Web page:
There were about five minutes left before tea. Babar Azam was looking like Babar Azam, hanging around with all the languor of a rakish prince. When he defended the first ball he faced, as often happens with him, he immediately looked so in, so in control that it could've been the 100th ball he was facing, or even dawdling in a low-key net session.
For half an hour, he appeared every bit as accomplished as the hype has it, mostly untroubled - although not against spin - and definitely unhurried. Sri Lanka's pacers were squeezing him and making him play, but all in all he was shaping up okay, a young man who knows he's got this.
Then, with a break in play looming, Rangana Herath bowled a shortish delivery on off stump that broke further away. Babar tried to whip it through midwicket, except there was a midwicket in place and he took a straightforward catch. The ball had not stopped on him, it did not bounce more than it should have, it wasn't great. But it was an awful shot. With ten balls left for tea.
But hey, it happens. It happens to young batsmen finding their way into the game. Make a note, talk it out with him and expect better next time. Except this wasn't the first time Babar had gotten out at the worst possible time. Or even the second. Or third.
He's not had a long Test career - this is just his 12th Test. Yet of his 19 dismissals to date, on as many as 15 occasions he has been dismissed just before or after a break, whether that is at the start of play, lunch, tea and close (or tea and dinner), as well as drinks intervals in between sessions.
Near enough a break, for the purposes of this, is anything inside four overs either side. If that seems too much, it isn't really - common wisdom has it that five overs either side of a session break are important moments in a game, where it is vital to not lose a wicket and, potentially, cede momentum. Maybe including the drinks in between sessions is harsh, but they are breaks and do require, to an extent, the batsman starting afresh after it. In any case, Babar's dismissals near drinks breaks have all been within 10 deliveries either side.
Even if you take those out, look at the timing of the really bad ones on the list. Four balls after tea in Hamilton; last ball before lunch and first ball after it at the MCG; three overs before tea and four overs into the morning in Sydney; last ball before lunch in Dominica; and what turned out to be the last ball of the day in Abu Dhabi.
All of them are critical moments for batsmen, where the very best of them prove in a small way why they are what they are. It is where the already-heightened levels of focus of elite athletes reach out to another higher level. Eyes narrow, the mind cleanses itself of distraction. Shots are checked and balls that can be, are left. Batsmen, forever stepping in and out of bubbles, must step into one here, where their intrinsically selfish instincts are, for once, line up with the needs of the team. One must survive so that the team can prosper. It is when you really need to understand not only your game but also where the game itself is. What will bowlers and their captains try and do to you here?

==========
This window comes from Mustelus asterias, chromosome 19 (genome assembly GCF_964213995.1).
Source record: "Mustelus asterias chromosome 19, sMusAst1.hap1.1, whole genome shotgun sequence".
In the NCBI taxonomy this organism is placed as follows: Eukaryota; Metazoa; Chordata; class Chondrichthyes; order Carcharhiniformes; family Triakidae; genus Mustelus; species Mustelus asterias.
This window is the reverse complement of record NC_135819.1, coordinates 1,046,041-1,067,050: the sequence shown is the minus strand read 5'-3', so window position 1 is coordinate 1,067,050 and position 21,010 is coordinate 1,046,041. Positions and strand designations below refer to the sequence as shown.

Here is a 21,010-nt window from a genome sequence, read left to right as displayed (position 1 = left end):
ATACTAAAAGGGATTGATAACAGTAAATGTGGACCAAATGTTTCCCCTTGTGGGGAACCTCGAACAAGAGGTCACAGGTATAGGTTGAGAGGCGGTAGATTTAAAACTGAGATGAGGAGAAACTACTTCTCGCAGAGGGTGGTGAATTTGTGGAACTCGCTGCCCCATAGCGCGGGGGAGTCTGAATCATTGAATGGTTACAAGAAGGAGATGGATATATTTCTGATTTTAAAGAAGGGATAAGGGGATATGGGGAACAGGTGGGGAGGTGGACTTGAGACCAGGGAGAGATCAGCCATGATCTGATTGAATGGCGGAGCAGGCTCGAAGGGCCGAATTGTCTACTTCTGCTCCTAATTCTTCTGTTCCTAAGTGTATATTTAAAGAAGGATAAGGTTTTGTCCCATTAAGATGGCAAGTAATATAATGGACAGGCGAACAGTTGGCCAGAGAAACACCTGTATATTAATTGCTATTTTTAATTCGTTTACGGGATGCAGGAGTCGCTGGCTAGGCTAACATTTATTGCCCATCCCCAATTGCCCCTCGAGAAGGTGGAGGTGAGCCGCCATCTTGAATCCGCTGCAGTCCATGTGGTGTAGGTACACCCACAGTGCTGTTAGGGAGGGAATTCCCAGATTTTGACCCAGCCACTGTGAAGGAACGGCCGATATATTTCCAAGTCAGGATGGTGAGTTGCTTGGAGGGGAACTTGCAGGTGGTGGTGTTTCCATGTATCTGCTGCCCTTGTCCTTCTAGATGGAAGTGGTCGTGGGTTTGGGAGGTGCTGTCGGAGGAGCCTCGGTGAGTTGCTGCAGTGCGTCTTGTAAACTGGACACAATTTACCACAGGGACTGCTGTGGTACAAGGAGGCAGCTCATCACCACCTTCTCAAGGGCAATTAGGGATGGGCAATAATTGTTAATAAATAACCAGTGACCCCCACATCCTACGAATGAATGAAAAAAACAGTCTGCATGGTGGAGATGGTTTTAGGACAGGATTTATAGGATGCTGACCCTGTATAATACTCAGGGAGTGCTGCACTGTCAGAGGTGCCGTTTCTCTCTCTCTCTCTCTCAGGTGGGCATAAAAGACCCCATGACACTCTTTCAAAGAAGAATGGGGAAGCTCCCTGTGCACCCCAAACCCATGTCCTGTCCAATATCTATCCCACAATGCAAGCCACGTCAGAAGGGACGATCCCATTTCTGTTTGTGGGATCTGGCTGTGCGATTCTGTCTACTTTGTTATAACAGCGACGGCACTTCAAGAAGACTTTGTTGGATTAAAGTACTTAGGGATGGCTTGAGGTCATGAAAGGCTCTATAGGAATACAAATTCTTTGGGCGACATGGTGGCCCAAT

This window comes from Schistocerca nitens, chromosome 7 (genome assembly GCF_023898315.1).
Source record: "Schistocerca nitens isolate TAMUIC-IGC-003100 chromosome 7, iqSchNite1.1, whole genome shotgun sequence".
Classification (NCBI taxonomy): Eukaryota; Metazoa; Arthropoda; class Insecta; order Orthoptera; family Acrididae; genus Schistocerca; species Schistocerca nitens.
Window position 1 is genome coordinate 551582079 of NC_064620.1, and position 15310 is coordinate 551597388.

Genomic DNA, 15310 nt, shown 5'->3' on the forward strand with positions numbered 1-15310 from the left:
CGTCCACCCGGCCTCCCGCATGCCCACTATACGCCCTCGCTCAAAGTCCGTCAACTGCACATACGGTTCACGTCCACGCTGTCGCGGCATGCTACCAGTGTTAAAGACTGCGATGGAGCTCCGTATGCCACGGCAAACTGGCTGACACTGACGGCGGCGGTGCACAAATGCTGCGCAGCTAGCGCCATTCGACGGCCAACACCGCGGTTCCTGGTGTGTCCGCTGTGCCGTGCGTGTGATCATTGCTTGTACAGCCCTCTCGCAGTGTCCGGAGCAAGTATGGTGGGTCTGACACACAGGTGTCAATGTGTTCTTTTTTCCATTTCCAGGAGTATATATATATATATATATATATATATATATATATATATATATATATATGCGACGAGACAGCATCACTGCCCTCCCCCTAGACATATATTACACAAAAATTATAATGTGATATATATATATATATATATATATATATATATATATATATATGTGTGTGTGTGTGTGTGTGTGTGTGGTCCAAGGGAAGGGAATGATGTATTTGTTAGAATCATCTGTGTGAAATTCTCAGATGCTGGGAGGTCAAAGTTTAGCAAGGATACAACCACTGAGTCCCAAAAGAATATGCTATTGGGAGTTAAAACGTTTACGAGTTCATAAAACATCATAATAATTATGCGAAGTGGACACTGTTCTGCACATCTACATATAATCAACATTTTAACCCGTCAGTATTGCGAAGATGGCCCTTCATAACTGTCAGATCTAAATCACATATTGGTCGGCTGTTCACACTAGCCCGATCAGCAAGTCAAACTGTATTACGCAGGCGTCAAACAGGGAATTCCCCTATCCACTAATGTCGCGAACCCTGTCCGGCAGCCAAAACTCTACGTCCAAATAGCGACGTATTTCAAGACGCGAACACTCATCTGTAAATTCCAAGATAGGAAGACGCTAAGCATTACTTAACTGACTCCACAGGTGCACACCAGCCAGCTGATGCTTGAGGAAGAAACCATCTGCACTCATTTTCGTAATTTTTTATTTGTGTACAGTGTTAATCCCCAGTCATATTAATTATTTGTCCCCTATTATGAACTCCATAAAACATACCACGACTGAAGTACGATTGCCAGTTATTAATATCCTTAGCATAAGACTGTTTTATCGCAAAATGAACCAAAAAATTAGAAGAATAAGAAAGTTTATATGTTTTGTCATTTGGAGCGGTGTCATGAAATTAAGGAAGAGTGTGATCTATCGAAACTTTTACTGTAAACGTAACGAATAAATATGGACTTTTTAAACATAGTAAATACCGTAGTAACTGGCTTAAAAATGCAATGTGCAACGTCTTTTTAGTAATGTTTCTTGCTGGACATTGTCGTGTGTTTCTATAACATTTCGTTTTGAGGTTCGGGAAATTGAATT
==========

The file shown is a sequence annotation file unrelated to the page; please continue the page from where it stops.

Even if you find justifications to whittle this list down, in such a short career it will still be too many for it to not be a pattern, not to reveal an overbearing looseness in Babar's Test game. It makes it worse that it always looks so easy for him. Half the problem is that he is unable to make it look any other way. He plays as he plays whether Pakistan are following on, clawing their way out of another wreck, chasing a target down, batting out time - batting in monotone, unaware much of what is happening around him.
That much should be clear from the nature of some of these dismissals. The shot to Herath was awful, but only perhaps as bad as the tickle down the leg side in Abu Dhabi at day's end. At least twice he has chased full, wide tempters that may as well have come with a skull-and-crossbones sign. And twice his wicket has come not only right after a break, but been the second in quick succession. He's a cautionary coaching manual tale of how not to bat near breaks.
It's no secret how highly Pakistan rate him. And the fuss is understandable, because it's easy to look at the way he bats, and the runs he scores in limited-overs and the manner in which he scores them, and walks away thinking there is no way he's not going to make it as a Test batsman. Well, it turns out there is one way, which is to average 19 in 16 innings since his best Test knock (an unbeaten 90 in Hamilton) and lug around this list of dismissals. It should be enough for Pakistan to start asking themselves whether he really can be turned into a Test batsman.
It is not known whether he or the coaching staff have picked up on this issue, though it wouldn't be a surprise if they haven't. All through last season, they put him at one down in the belief that 'yes, it will be tough and he is the youngest and most inexperienced in that order, but he is gifted enough to work out a way'. And suddenly this season, it's fine to have him lower down when, one would think, he is a year older and wiser. With young batsmen, it usually works the other way.
Azhar Ali, who could teach him a thing or two about batting, thinks it is just a matter of one big innings. Babar will make it, that'll be the end of it and we'll have ourselves a Test batsman. If only it were that easy.